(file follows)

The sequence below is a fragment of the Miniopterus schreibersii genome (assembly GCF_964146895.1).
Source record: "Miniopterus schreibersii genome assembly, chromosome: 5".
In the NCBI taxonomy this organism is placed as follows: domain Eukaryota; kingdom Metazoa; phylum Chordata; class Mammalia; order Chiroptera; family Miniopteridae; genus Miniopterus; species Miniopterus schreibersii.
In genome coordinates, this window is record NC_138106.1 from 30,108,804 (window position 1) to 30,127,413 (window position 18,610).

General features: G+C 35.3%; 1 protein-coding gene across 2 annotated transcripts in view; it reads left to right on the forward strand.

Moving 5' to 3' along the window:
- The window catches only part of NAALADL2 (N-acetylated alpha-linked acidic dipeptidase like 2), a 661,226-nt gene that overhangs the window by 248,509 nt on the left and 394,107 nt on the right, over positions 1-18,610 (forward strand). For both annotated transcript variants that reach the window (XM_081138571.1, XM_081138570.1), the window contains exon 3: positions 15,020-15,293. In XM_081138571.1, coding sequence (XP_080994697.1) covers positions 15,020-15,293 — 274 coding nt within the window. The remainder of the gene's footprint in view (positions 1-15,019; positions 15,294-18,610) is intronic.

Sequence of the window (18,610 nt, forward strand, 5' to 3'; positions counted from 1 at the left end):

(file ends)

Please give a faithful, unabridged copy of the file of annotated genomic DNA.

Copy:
The sequence below is a fragment of the Miniopterus schreibersii genome (assembly GCF_964146895.1).
Source record: "Miniopterus schreibersii genome assembly, chromosome: 5".
In the NCBI taxonomy this organism is placed as follows: domain Eukaryota; kingdom Metazoa; phylum Chordata; class Mammalia; order Chiroptera; family Miniopteridae; genus Miniopterus; species Miniopterus schreibersii.
In genome coordinates, this window is record NC_138106.1 from 30,108,804 (window position 1) to 30,127,413 (window position 18,610).

General features: G+C 35.3%; 1 protein-coding gene across 2 annotated transcripts in view; it reads left to right on the forward strand.

Moving 5' to 3' along the window:
- The window catches only part of NAALADL2 (N-acetylated alpha-linked acidic dipeptidase like 2), a 661,226-nt gene that overhangs the window by 248,509 nt on the left and 394,107 nt on the right, over positions 1-18,610 (forward strand). For both annotated transcript variants that reach the window (XM_081138571.1, XM_081138570.1), the window contains exon 3: positions 15,020-15,293. In XM_081138571.1, coding sequence (XP_080994697.1) covers positions 15,020-15,293 — 274 coding nt within the window. The remainder of the gene's footprint in view (positions 1-15,019; positions 15,294-18,610) is intronic.

Sequence of the window (18,610 nt, forward strand, 5' to 3'; positions counted from 1 at the left end):